Diceless Dungeons

James & Robyn George (designers)
Olde House Rules (publisher)
https://www.rpgnow.com/product/210174/Diceless-Dungeons




Acquisition
I don't recall how I came across this but I love zine-like publications and OSR rules takes. I think I might have first seen a post on Google+ about this game. The PDF is $3.49 at RPGnow.com, which I think is a fair price. The cover played into my choice, as it usually does. I like everything about the cover except putting the subtitle and authors names in that blackletter font. I think the title would stand out better with something more understated below.

Impressions
Overall this is an interesting take on making a diceless game and keeping a very old school feel. I'm going to jump right to the punch and "spoil it" for you. There are two key mechanics, as I see it: talents and fights.

As a character you have talents which tell you what kinds of things you can do. The GM can complicate those things or put dangers in their way, but when it gets down to it you can do the thing, whatever it is. A character with the talent "Jailor" can pick locks and disarm traps; a character with "Inspired" can detect supernatural evil within 30'. And every character gets three of those. Wizards are a little different, but it's not worth going into here other than to say the system assumes a fairly low magic setting.

Fights are another matter. Talents don't come into play. You have 10 wounds and it's mostly a matter of how long you want to stick out a fight and how much damage you are willing to take. Weaker opponents take less time to kill off and do less overall damage; the reverse is obviously true as well. Damage is divided up however the party likes. So a group of four characters fighting a weak force might fight for three rounds and take five wounds. (You take one wound per round minimum, and then some monsters have damage bonuses.) Only the GM knows how long it will take and what the damage bonus is, so at the end of each round you take your licks (decide which characters soak up the wounds) and think about whether it would be smarter to run away.

That's fairly neat. At first I wanted to sneer at it, but honestly, this is how most D&D fights work anyway. Initiative and the swingy nature of dice make a difference, of course, but in the long run fights pretty much just feel like a question of sticking it out and hoping the other guys go down before you do. I'm not sure that's a good thing, but if it's a bad thing at least this way of adjudicating it will be more cinematic. (Fighting is mostly about description since there's no dice.)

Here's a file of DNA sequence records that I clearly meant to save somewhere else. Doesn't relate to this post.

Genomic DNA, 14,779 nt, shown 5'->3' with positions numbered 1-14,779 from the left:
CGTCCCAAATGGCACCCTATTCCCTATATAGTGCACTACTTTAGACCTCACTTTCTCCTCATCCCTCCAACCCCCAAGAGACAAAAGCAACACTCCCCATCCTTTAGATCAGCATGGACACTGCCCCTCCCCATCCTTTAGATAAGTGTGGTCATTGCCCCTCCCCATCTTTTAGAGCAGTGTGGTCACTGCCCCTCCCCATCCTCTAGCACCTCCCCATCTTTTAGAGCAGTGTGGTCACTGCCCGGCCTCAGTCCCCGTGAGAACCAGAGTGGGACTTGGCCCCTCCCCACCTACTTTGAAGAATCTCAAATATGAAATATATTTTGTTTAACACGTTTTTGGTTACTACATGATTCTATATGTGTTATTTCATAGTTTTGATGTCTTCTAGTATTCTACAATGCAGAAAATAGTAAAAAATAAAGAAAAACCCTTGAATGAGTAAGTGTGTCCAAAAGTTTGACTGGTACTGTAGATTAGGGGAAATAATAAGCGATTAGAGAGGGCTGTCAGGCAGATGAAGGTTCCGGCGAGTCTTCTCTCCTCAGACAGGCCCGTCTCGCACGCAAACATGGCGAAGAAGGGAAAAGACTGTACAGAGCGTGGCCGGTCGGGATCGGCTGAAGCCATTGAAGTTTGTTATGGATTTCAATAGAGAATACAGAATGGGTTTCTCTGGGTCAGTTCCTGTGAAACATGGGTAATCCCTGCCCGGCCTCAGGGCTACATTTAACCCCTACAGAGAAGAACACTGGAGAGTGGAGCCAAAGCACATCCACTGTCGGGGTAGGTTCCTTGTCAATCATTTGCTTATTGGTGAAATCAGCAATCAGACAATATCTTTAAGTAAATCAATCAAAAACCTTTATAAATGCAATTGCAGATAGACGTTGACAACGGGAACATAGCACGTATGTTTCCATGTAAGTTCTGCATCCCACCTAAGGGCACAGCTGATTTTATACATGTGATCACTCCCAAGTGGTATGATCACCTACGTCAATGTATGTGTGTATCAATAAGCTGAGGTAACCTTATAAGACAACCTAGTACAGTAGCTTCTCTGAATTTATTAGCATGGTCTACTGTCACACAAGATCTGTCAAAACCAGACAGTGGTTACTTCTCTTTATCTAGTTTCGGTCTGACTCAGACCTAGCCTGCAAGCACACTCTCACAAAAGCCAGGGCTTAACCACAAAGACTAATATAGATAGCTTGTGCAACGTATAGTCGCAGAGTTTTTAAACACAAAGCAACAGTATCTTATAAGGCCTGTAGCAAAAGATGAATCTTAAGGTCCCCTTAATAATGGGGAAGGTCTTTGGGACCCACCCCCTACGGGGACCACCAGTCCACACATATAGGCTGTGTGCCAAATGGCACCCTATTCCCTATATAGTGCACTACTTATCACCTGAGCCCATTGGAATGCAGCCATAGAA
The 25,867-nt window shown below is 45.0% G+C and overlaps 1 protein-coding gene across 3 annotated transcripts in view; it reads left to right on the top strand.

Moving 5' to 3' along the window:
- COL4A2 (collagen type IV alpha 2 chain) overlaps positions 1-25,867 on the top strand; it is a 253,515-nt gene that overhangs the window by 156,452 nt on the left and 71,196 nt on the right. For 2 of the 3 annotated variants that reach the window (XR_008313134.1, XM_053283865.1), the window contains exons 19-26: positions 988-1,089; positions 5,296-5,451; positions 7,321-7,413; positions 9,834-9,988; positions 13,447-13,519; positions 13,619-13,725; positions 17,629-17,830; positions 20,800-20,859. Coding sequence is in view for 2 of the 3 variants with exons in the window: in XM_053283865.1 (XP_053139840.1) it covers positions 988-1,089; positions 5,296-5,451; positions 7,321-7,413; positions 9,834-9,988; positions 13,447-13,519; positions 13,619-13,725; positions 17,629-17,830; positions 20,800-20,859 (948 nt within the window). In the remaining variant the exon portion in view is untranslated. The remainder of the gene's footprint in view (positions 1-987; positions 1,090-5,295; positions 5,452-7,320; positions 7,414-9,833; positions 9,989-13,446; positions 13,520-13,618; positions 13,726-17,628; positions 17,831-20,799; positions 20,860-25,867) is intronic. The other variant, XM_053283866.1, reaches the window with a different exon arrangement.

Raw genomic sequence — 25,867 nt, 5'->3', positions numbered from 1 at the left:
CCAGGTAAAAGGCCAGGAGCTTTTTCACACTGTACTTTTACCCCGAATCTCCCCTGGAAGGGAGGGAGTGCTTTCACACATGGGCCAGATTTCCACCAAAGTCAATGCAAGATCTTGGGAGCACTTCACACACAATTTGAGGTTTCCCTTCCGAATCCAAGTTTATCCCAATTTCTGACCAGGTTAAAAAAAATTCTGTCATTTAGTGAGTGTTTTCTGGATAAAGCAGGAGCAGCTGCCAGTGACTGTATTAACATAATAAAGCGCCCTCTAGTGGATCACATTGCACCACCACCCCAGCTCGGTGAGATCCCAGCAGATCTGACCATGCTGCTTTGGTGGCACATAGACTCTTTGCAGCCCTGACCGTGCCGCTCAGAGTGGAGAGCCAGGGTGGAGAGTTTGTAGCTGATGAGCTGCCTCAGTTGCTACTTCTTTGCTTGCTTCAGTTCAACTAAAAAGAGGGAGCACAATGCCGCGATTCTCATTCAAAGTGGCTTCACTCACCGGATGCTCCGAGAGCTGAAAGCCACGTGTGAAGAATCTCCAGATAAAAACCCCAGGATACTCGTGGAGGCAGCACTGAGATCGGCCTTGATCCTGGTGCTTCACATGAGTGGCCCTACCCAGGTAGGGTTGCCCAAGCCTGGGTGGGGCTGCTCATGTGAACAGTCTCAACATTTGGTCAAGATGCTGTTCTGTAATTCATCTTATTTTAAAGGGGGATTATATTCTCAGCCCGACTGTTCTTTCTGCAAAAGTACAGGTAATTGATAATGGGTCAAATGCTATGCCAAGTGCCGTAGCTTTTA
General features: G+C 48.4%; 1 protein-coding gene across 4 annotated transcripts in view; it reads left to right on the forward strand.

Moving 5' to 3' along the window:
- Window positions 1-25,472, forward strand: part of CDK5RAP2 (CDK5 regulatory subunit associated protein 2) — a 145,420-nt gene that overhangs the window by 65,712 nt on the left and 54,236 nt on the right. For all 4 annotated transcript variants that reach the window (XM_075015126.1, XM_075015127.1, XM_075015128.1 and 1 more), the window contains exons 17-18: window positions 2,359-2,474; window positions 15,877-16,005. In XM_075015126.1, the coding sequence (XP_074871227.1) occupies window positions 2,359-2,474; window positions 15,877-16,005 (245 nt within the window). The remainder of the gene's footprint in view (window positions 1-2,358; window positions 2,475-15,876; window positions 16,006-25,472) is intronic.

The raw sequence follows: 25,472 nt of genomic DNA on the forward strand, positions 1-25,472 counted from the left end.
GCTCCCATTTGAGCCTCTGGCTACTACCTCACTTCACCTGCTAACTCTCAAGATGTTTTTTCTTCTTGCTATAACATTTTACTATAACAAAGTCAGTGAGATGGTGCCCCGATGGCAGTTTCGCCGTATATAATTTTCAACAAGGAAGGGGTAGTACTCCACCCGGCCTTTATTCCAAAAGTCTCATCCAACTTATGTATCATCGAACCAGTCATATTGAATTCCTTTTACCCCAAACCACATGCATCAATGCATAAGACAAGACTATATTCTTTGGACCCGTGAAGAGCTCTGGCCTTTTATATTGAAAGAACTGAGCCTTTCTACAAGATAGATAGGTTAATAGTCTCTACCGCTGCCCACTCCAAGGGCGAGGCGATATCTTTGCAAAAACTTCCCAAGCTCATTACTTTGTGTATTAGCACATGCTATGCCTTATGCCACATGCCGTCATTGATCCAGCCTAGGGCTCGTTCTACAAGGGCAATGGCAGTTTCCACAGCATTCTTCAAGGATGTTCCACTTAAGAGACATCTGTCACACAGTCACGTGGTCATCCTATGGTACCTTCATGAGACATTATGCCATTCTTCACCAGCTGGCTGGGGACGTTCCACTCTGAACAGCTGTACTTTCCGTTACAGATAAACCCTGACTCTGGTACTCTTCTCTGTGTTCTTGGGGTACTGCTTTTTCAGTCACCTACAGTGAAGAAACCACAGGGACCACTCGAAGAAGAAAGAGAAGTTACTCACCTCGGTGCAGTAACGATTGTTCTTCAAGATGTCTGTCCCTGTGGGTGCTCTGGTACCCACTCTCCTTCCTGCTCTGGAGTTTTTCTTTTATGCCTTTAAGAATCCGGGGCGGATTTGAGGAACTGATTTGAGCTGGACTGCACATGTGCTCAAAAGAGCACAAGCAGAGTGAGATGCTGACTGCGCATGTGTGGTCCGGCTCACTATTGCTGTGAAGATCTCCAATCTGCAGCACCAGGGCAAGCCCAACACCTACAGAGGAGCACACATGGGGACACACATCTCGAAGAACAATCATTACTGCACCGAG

[Edit. I should add that you can 'use up' your armor to shrug off a mortal wound. You can repair the armor later. Also, you can spend experience points to make a 'save.' That's a pretty cool idea.]

Be warned that this book also puts a LOT of power into the GM's hands. Maybe this is just my impression, but I feel like I would be trying to convince the GM to let me just use one of my talents and they would feel it was their job to not just let it happen without some kind of complication.

The book is well-written, clear and with a good flow of information, though I found it to be slightly judgmental of heavier rules and high magic systems in the first few pages. I would prefer to be told what's great about this system without the author taking cheap shots at other systems. But this bias quickly works itself out and isn't anything you haven't heard before.

It is also laid out well for a zine-like publication and uses public domain art to good effect, but I have to ding it pretty hard on its choice of font. Generally, I kind of like old typewriter fonts, but in a misguided effort to look vintage (?), the courier-like font of Diceless Dungeons has a double-strike effect that makes the text a little blurry looking and harder to track with the eyes. Not only is it not a good choice and a mild barrier to readers, but the public domain art doesn't have these ink-ghosts, so it doesn't even really make sense in terms of creating a kind of atmosphere for the book.

Sadly I think this book falls into the same hole that a lot of OSR clones does for me personally. I would gladly play it, but I'm not going to be the one to bring it to the table. Unless there's a group around me that is really hot on trying this thing out, I'll likely never get the chance to experience it.

[Edit! It just occurred to me that this system might make a lot of sense for Play-by-Post.]

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